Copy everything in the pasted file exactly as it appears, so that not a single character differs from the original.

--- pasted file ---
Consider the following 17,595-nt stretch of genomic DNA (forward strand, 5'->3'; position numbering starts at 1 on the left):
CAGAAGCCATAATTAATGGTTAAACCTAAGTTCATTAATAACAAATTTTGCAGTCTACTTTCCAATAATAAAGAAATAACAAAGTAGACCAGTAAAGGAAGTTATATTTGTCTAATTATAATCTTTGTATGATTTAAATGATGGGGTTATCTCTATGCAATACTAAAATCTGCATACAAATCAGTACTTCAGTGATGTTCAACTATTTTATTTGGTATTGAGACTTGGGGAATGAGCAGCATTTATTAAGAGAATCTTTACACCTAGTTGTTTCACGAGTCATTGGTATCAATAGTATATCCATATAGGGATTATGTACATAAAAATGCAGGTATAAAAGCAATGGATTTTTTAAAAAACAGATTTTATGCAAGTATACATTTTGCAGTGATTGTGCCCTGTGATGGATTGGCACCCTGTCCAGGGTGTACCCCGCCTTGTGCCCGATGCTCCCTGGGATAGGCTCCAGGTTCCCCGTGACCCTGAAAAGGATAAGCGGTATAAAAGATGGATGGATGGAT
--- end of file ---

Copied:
Consider the following 17,595-nt stretch of genomic DNA (forward strand, 5'->3'; position numbering starts at 1 on the left):
CAGAAGCCATAATTAATGGTTAAACCTAAGTTCATTAATAACAAATTTTGCAGTCTACTTTCCAATAATAAAGAAATAACAAAGTAGACCAGTAAAGGAAGTTATATTTGTCTAATTATAATCTTTGTATGATTTAAATGATGGGGTTATCTCTATGCAATACTAAAATCTGCATACAAATCAGTACTTCAGTGATGTTCAACTATTTTATTTGGTATTGAGACTTGGGGAATGAGCAGCATTTATTAAGAGAATCTTTACACCTAGTTGTTTCACGAGTCATTGGTATCAATAGTATATCCATATAGGGATTATGTACATAAAAATGCAGGTATAAAAGCAATGGATTTTTTAAAAAACAGATTTTATGCAAGTATACATTTTGCAGTGATTGTGCCCTGTGATGGATTGGCACCCTGTCCAGGGTGTACCCCGCCTTGTGCCCGATGCTCCCTGGGATAGGCTCCAGGTTCCCCGTGACCCTGAAAAGGATAAGCGGTATAAAAGATGGATGGATGGAT